City Guide: Kairouan, Tunisia

The road from Sousse, with its golden sands and rows of beachfront hotels, to the Islamic city of Kairouan — a UNESCO world heritage site — is remarkably short. Just 32 miles lie between the two towns, divided by dusty farmland and olive groves baking under the fat Tunisian sun. And yet Kairouan’s Mosque of Uqba, the world’s fourth holiest site according to Muslim scholars, feels a world away from the cabaret clubs and 24-hour bars of Sousse.

As my taxi driver pulled up in front of the spectacular mosque, he recited a line from the Koran and urged me to remove the all-inclusive wristband handed to me at a hotel in Sousse. “If it looks like you’re staying at a nice resort, you’ll pay higher prices here,” he confided. We sat for a moment and watched as a tour bus pulled up in front of the mosque. Couples and families streamed out, brandishing cameras and guidebooks. “Everybody wants to see the mosque,” the taxi driver said. “It’s so famous, so beautiful. But don’t miss the rest of Kairouan. It’s one of the best-kept secrets in Tunisia,” he whispered.

Designed in 670 AD by the Arab general Uqba ibn Nafi, the Mosque of Uqba is one of the oldest places to pray in the Islamic world and attracts thousands of visitors each year. And I had come to see it. I stepped into the central courtyard, paying a small entry and camera fee, and wrapped a scarf around my head, covering my hair, as is obligatory in the grounds. Beneath my feet was cool marble; it entirely covers the central courtyard, which leads into the prayer halls and measures 400 square meters.

English and French-speaking guides are on hand to show visitors the minaret, the divine prayer halls with their stunning gold chandeliers, the Corinthian columns and the naves, gates and horseshoe arches that lace the courtyard’s perimeter. On sunny days, the colors are striking; the bright blue sky forms a canopy above, while the scarlet prayer rugs and marble capitals gleam in the sunshine. I stopped by the wooden pulpit in the main prayer hall; dating back to around 860 AD, it is the oldest in existence in any mosque, anywhere in the world, and is carved with vines, grape leaves and pine cones. And we called in at the library, once a revered center of learning that hosted some of the greatest writers, thinkers, astrologers, mathematicians, doctors and botanists up until the eleventh century.

As I walked towards the main gate, I asked the guides what it’s like to live in a town heaped with so many accolades. “All of Kairouan is a museum,” a man in his mid-30s named Fathi, told me. “Most people here like to be close to their Islamic roots, close to the past,” he said. I nodded. My bed that night would be at Dar Hassine Allani, a traditional medina house transformed into a museum and hotel. I was keen to discover what other remnants from the past I would find in the rest of Kairouan.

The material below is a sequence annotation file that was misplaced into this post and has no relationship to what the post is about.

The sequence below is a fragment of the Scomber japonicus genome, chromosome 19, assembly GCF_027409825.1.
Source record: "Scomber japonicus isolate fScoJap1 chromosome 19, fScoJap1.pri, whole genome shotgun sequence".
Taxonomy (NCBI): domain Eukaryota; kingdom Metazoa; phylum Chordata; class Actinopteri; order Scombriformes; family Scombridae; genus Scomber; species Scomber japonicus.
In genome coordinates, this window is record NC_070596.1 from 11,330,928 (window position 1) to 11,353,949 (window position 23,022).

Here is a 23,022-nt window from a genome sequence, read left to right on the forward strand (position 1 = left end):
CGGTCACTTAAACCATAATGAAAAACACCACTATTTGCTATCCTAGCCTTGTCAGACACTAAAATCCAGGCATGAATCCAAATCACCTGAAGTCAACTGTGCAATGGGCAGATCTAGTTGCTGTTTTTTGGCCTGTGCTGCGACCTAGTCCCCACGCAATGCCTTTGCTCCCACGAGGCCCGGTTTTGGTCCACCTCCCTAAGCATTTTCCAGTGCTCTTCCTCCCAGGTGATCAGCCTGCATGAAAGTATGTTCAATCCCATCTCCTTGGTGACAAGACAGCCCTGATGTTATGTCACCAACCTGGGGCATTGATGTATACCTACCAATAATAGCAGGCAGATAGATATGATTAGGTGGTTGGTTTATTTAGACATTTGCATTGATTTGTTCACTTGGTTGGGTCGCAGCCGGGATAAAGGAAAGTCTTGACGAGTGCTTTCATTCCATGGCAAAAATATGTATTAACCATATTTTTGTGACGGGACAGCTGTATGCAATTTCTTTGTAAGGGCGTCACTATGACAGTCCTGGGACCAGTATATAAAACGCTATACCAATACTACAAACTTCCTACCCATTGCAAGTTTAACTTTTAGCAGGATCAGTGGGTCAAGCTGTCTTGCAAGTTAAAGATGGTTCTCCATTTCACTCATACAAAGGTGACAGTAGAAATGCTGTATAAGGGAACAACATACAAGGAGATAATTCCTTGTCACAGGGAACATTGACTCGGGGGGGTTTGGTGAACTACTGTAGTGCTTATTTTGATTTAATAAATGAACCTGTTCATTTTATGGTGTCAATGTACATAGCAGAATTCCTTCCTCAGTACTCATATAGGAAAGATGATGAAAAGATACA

Empty street in Kairouan (Shutterstock)

Empty street in Kairouan (Shutterstock)

Wandering through the serpentine streets of the medina, passers-by stopped to chat. With the exception of a man selling leather handbags, nobody wanted to sell me anything. They just wanted to ask how I was, and understand what I had come to see in Kairouan. In the souk, there were no plastic sunglasses for sale. Instead I came across a street full of cobblers’ stores, bursting with elderly men stitching leather to soles by hand. Across the way, a Tunisian sandwich — with tuna, cured lemon, egg, olives and the kick of harissa sauce — set me back two dinars, or about US$1.20. I chanced upon the famous Patisserie Segni, known for producing the best sticky date makroud cakes in all of Tunisia. The store, painted in pistachio and equipped with ancient bronze weighing scales, is brimming with baskets of honey-drizzled cakes. I picked out almond, nut and apricot varieties and was given directions to a nearby makroud factory, where a patissier rolled out honey and date fillings by hand. The cakes keep for up to six weeks.

My penultimate stop was the row of carpet stores at the edge of the souk, where handmade rugs, blankets, scarves and bed throws are sold at much better prices than in Tunis, Hammamet or Sousse. A hand-sewn bed throw in Kairouan’s classic green and white colors goes for about 20 dinars (US$12), while a medium-sized rug can be had for 150 dinars (US$90). Every spring, the Flower Souk is held just around the corner from the carpet stores. During this period, the medina hangs heavy with the scent of jasmine, bougainvillea and orange blossom, while the alleys of the souk are lined with the bright pinks and whites of the petals. You can buy fresh, cut or dried flowers here, as well as essential oils from Cap Bon.

I couldn’t leave Kairouan without stopping at Bir Barouta, which comes a close second in Kairouan’s line-up of holy attractions. Here, a camel dressed in brightly-colored fabrics and ribbons walks blindfolded around a well, using its strength to draw water that’s said to be holy from its depths. Legend has it that the well is connected by underground channels to Mecca’s revered Zemzem spring. Not everyone drinks the water or buys into the story, but for those who do, it’s an important spiritual ritual. “This camel is the new guy,” said Mohammed, the camel trainer who works at the site. “He’s only been working for two months, but he’s doing the job wonderfully. We only choose camels that are in tune with the spiritual element of the site,” he said. I wondered just what that meant as Mohamed pointed out the steep, narrow steps that lead to the well. “Every day, the camel climbs those steps willingly, and every day he goes back down them,” he said. It seemed a fair test of spiritual, if not physical, aptitude.

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